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This is what’s wrong with state-backed educational institutions offering courses in astrology

Rajesh Kochhar writes: They should equip their students for productive and enlightened roles, not propagate discredited ideas and train them to cash in on other people’s insecurities

IGNOU promises that its astrology course will create employment opportunities (Source: Facebook/IGNOU)

The Indira Gandhi National Open University (IGNOU) has just introduced a two-year MA in astrology. All along we have been telling high school students that the earth is just a planet, while the sun is a star, millions of kilometres distant. Now at the MA level, we will be teaching them that the sun goes around the earth and is at par with the moon.

Of the 1,000-odd universities in India, about 20 offer courses in astrology. The Banaras Hindu University has several departments related to Sanskrit where astrology courses are conducted. But, then it came up at a different time and in a different milieu. In the post-Independence era, IGNOU is the first well-regarded mainstream university to patronise astrology.

Astrology needs to be discussed at two levels: In the context of modern astronomy, and within its own framework. Astrology is a creation of the time when the human perception of the universe was based on the principle that seeing is believing. The universe was assumed to be centred on the earth and human beings. There was no concept of the depth of the sky; it was seen as a tapestry and the star patterns on it were taken to be physically significant. Most importantly, it was assumed that the movements in the sky carried divine signals. If what we know of the cosmos today had been known 2,000 years ago, astrology as we know it would not have come into being. The popularity of astrology does not legitimise it nor does its antiquity sanctify it.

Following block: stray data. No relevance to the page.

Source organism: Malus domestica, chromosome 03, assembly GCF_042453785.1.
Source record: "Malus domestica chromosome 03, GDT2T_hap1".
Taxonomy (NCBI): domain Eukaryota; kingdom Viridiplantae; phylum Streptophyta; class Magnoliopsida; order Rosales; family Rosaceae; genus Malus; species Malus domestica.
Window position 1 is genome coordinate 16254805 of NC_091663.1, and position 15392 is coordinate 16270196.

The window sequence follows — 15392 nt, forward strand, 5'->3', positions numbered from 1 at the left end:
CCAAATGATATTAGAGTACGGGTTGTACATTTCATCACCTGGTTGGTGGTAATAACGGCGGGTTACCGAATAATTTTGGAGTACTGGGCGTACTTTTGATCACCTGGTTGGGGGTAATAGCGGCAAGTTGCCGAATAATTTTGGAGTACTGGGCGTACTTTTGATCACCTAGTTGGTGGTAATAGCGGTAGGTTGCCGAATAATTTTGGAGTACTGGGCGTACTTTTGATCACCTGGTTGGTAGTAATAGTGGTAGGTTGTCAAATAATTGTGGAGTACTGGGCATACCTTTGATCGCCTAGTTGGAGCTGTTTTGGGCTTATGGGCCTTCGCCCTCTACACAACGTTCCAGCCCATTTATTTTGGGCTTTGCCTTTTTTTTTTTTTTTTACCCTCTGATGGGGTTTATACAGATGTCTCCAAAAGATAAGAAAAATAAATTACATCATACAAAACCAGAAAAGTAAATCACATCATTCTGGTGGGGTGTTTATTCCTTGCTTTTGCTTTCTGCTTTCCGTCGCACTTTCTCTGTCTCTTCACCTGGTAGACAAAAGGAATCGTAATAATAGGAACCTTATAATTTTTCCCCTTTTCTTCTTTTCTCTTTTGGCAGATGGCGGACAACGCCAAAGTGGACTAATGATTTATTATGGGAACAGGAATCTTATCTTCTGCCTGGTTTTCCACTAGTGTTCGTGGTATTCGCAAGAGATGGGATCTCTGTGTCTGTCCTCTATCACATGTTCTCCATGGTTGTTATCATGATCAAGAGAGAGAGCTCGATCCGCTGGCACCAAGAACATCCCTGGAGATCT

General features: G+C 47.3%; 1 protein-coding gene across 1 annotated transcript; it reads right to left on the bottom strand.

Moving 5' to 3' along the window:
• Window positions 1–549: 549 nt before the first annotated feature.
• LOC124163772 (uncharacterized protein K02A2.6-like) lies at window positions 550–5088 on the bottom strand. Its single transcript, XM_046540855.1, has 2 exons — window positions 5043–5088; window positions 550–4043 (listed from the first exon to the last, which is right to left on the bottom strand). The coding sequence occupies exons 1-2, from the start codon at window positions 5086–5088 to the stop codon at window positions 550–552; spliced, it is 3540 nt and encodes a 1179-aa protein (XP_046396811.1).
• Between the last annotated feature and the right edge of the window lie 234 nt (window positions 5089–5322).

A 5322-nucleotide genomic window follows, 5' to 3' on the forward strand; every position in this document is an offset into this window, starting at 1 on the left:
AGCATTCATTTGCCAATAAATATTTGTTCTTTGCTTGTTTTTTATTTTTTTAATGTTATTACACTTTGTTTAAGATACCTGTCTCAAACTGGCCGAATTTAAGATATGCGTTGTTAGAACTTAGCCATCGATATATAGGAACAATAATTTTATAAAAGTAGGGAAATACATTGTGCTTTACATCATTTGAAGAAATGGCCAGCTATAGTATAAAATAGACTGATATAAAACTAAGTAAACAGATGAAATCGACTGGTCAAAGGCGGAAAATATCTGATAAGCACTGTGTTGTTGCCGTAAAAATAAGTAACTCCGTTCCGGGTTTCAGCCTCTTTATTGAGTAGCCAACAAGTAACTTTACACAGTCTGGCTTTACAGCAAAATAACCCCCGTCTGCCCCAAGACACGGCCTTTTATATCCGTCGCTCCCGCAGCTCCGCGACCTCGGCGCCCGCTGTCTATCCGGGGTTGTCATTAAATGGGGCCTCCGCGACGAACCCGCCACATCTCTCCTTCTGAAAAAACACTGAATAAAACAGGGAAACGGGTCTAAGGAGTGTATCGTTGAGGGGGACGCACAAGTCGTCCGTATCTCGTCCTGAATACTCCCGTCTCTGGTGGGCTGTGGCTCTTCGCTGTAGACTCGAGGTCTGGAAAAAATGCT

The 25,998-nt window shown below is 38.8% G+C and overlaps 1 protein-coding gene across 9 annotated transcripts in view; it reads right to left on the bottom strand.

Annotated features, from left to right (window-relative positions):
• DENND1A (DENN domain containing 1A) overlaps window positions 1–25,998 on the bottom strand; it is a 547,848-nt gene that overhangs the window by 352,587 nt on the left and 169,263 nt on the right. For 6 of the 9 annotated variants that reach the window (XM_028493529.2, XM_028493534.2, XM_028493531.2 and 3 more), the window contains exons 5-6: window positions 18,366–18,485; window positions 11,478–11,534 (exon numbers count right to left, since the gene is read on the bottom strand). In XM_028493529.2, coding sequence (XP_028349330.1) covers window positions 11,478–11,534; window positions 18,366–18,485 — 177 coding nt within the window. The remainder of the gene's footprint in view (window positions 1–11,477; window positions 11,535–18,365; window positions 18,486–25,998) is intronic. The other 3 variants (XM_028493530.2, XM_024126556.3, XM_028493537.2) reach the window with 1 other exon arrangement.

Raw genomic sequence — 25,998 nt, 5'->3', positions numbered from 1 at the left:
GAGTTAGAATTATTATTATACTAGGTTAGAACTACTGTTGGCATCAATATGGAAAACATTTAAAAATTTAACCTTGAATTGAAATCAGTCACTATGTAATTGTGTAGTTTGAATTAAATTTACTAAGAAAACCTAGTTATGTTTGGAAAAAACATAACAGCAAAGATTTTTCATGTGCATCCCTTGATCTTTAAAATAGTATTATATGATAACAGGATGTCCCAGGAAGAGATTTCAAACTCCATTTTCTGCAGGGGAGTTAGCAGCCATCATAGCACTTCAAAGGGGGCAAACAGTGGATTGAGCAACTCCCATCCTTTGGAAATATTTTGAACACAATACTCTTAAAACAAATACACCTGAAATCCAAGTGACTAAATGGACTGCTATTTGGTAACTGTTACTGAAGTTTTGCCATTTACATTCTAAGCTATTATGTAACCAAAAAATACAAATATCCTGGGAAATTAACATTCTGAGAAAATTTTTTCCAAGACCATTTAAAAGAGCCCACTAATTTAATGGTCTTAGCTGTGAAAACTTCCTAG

Of late, India has developed a split personality. On the one hand, we are proud of our IITs and world-class space and missile programmes. We want our universities to figure prominently in world lists, and we want our scientists to win the Nobel Prize. At the same time, we are developing an unhealthy obsession with ancient India. In 1862, Bapu Deva Sastri, the most outstanding astronomy scholar of his time, publicly declared that ancient Indian astronomy should be upgraded in the light of modern developments. We can be justly proud of our ancient scientific accomplishments. They, however, should not be seen as “our” science versus “their” science, but as intermediary stages in the development of world science. Many famous mathematical equations were first formulated and solved by Indian astronomers in the context of the calculation of planetary orbits.

It is important to use terms in their correct sense. There is a tendency to use the phrase Vedic astronomy very loosely, as an umbrella term for astronomy in pre-Islamic times. It should be distinguished from its successor Siddhantic astronomy which came into effect in the 6th century CE. Vedic astronomy talks of 27 or 28 stars/star groups known as nakshatras and uses them to mark the position of geocentric planets and comets, etc. Zodiac signs, weekdays and the present-day Vikrami calendar, which are integral parts of Siddhantic astronomy, and the astrological system based on it, do not figure in Vedic astronomy.

There is a semi-articulated sense of inadequacy while discussing astrology. Jiwaji University, Gwalior, declares that jyotirvigyan “will add a new dimension for research in the fields of Hindu mathematics, Vastushastra, meteorological studies, agriculture science, space science, etc.” This is a dishonest attempt to lead impressionable minds into believing that the science of 1,500 years ago can be relevant for modern disciplines like space science.

IGNOU promises that its astrology course will create employment opportunities. This is probably true, but is it desirable? Recognised educational institutions, especially those owned by the government, should equip their students for productive and enlightened roles in the world of today and tomorrow. Our education system should not propagate bogus and discredited ideas and train the students to cash in on other people’s insecurities.

If the state wants to see India make a name for itself in global science and technology, it must not be seen as supporting pseudo-science.

This column first appeared in the print edition on July 29, 2021 under the title ‘Signs of Pseudoscience’. The writer is a former professor of astrophysics and former director of the National Institute of Science, Technology and Development Studies (CSIR)

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